MIAMI (Billboard) - The rain beats down incessantly on a
typical Miami summer afternoon when Juanes runs into the Hit
Factory studios, late from battling rush hour traffic in the
middle of a storm.
He is traveling solo, devoid of entourage, as he likes to
be when he isn't in touring or promotion mode. Juanes is here
to begin mixing his fourth solo studio album, "La Vida Es un
Ratico" (Life Is a Brief Moment), due October 23 on Universal
Music Latino. With only a first single mixed at this point,
Juanes carries the rough cuts on his iPod and cues them up for
Billboard. The tracks are full of rock edges and aggressive
bursts of down-and-dirty Colombian folk beats.
When it is all over, he asks, expectantly, "Did you like
With more than 8 million albums sold worldwide, Juanes --
real name Juan Esteban Aristizabal -- still has the air of an
But a superstar he is: "La Vida ... Es un Ratico" will be
released simultaneously in all Universal territories, an
unprecedented move for an artist who records only in Spanish.
Indeed, Universal Music Latino president John Echevarria
says, "It is quite possibly the first all-Spanish album to be
released simultaneously in Europe, Asia, Australia and North
and South America."
While it is tempting to compare this scope of marketing
with the strategies designed for such crossover stars as Ricky
Martin, Shakira and Enrique Iglesias, Juanes is an anomaly
because he doesn't record in English.
Nevertheless, his song "La Camisa Negra," from his 2004
album "Mi Sangre," managed to go to No. 1 on radio and sales
charts in more than 30 countries, including Germany, France,
Japan and Holland, which will release special editions of "La
"Singing in English doesn't really interest me," Juanes
says. "I have to worry about pronunciation, so I don't sing
from my soul."
"Mi Sangre" has sold more than 650,000 copies in the United
States, according to Nielsen SoundScan, and more than 4 million
worldwide, according to Universal. Its predecessor, 2002's "Un
Dia Normal," has sold 700,000 copies in the States.
Q: This album has songs of love and breakup. Should
listeners interpret them as personal experiences?
A: "These are things I've written mostly while on tour and
they reflect different emotional states, but they're not only
based on my reality, but also in the creativity and stories of
people around me. But definitely, it's a very personal album."
Q: But all your albums are very personal.
A: "Yes. Most of the songs I write are a reflection of my
feelings, and I couldn't do it any other way. For this album, I
did the exercise I always do, of writing many songs, and in the
end, those songs that aren't very honest get dropped along the
way. The songs that stay talk about what I really feel and
think at that moment. Right now, it's a bit of a transition.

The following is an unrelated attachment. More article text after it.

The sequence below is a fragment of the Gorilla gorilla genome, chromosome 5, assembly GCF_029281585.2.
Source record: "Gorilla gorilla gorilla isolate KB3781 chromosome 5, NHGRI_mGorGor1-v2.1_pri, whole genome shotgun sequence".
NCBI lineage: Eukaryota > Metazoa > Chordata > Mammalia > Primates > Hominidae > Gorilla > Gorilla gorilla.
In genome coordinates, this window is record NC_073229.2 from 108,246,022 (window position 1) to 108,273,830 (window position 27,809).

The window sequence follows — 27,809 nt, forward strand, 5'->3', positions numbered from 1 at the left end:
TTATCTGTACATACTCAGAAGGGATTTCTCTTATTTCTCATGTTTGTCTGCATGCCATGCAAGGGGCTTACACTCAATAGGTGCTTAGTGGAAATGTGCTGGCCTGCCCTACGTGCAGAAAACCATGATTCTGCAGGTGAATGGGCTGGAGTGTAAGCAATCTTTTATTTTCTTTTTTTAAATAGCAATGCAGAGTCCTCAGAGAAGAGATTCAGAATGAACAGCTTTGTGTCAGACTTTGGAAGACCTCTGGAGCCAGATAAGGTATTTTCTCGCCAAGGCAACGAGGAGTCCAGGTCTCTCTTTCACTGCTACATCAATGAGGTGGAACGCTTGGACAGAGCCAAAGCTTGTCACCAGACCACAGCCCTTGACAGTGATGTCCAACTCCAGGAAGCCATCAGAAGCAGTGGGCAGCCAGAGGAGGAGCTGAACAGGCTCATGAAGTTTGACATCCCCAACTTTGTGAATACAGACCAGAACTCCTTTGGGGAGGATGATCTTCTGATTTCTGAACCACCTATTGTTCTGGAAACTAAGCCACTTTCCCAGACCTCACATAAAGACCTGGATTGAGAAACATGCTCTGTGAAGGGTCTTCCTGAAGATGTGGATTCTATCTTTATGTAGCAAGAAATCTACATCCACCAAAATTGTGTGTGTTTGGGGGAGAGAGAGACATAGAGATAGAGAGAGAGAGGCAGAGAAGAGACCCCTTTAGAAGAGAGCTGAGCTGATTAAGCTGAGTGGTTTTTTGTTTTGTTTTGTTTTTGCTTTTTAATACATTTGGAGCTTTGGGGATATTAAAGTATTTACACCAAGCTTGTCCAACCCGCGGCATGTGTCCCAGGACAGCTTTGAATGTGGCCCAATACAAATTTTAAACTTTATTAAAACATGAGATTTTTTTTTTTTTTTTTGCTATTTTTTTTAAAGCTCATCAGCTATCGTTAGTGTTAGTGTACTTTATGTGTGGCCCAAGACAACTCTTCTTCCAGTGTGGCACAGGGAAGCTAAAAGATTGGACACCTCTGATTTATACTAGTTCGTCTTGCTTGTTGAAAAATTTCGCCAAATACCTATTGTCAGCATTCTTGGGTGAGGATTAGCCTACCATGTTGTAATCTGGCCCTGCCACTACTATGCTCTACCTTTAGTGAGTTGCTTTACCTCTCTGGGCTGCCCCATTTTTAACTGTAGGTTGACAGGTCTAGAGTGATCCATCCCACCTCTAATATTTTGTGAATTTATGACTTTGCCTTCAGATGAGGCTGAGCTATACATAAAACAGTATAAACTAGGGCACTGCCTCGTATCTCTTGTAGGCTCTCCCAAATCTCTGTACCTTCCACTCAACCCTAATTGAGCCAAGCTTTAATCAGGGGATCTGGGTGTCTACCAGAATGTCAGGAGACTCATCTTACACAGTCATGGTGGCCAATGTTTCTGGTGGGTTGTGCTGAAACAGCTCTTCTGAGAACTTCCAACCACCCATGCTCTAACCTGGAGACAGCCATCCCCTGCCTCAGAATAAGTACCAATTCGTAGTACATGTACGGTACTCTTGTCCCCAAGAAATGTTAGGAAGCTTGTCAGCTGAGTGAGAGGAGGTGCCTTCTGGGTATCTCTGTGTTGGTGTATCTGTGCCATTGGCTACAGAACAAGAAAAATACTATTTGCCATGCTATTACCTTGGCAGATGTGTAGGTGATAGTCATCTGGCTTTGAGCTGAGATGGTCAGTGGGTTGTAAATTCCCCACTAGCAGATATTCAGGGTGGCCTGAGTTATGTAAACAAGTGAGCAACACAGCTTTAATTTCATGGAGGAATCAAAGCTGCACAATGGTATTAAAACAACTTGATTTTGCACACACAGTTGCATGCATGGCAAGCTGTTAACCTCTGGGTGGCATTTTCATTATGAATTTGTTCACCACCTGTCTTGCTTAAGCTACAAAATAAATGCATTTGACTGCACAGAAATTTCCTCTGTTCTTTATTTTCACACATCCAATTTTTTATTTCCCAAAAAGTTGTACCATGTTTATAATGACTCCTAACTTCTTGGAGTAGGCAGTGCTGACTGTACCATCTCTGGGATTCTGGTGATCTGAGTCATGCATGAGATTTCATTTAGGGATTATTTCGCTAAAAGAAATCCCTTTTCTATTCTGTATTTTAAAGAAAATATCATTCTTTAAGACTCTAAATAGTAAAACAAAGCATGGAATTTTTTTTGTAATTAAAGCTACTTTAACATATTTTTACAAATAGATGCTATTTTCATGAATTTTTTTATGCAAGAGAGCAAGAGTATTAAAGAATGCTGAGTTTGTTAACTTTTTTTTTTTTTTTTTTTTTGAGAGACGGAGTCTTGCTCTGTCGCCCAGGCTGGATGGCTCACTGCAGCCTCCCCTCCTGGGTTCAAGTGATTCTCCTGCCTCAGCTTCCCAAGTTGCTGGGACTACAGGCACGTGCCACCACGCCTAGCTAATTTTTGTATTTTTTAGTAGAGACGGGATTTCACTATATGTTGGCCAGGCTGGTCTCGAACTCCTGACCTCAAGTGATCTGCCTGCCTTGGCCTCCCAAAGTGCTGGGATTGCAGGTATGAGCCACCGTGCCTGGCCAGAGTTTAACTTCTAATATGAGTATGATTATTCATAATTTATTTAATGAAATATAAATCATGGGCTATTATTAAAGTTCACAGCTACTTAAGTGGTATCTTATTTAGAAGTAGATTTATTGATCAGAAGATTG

For example, 'Tu y Yo' (You and Me) speaks about the years I
spent with my partner and how we stuck together in good times
and bad, and that our love was made carefully, like a
carpenter, and that the house only looks beautiful when she's
there. But there's also the transition. I have a ballad titled
'Dificil' (Difficult) that talks about the breakup, and it's a
harsh song lyrically and melodically."
Q: What is your writing process like?
A: "I do the music first. Never the lyrics. I have my
guitar, my computer, my little m-box, and I put them in the
hotel or home where I'm at, and I improvise the melody over a
series of chords. If I like something, I save it. But I'm
always searching for the melody, and that melody dictates the
words. I live with the songs for a long time. They change
20,000 times. I improvise a lot. I can record 20 guitar solos
until I find the one. Sometimes, I will go in the studio and
write a song in a day. But from the moment of inception until
it's recorded, the process passes through a million different
Q: When I interviewed you prior to 'Mi Sangre,' you said
you felt very pressured, given the success of 2002's 'Un Dia
Normal.' Now that you've been continuously successful, has the
A: "I don't think so. It's still there, but it's all me. No
one is saying anything, but it's the pressure of being able to
do a different album, one that I like, the concern about not
writing the same song. I still respect the audience. I like
what I do, but I don't know if the audience will like it. And I
face the album that way -- with respect, because you never
Q: You wrote most of the album in Colombia. Does this
influence the music?
A: "I think so. My home is in the mountains of Medellin.
Being there, watching the news, my family, the air -- yes, it
has a great influence. I had a need, a physical and mental
need, to go to Colombia. I love living there. I like Miami a
lot, but I have more things to do in Colombia -- with my
mother, my siblings, the foundation." (Juanes established the
Mi Sangre Foundation to aid Colombian children injured by
Q: As a public figure, with a visible foundation, many
people assume you have a stance on social issues. Do you like
A: "It's not a question of whether I like it. What I've
realized is you can really make a difference through music. You
can motivate people in the good sense of the word, either to
push a message or to at least place issues in the public
agenda. For example, I didn't know preschool education wasn't
mandatory in Colombia. The recent march (in Colombia, where
more than 400,000 took to the streets against kidnapping and
violence) had no precedent. We tend to be indifferent, and as
citizens we have to take action."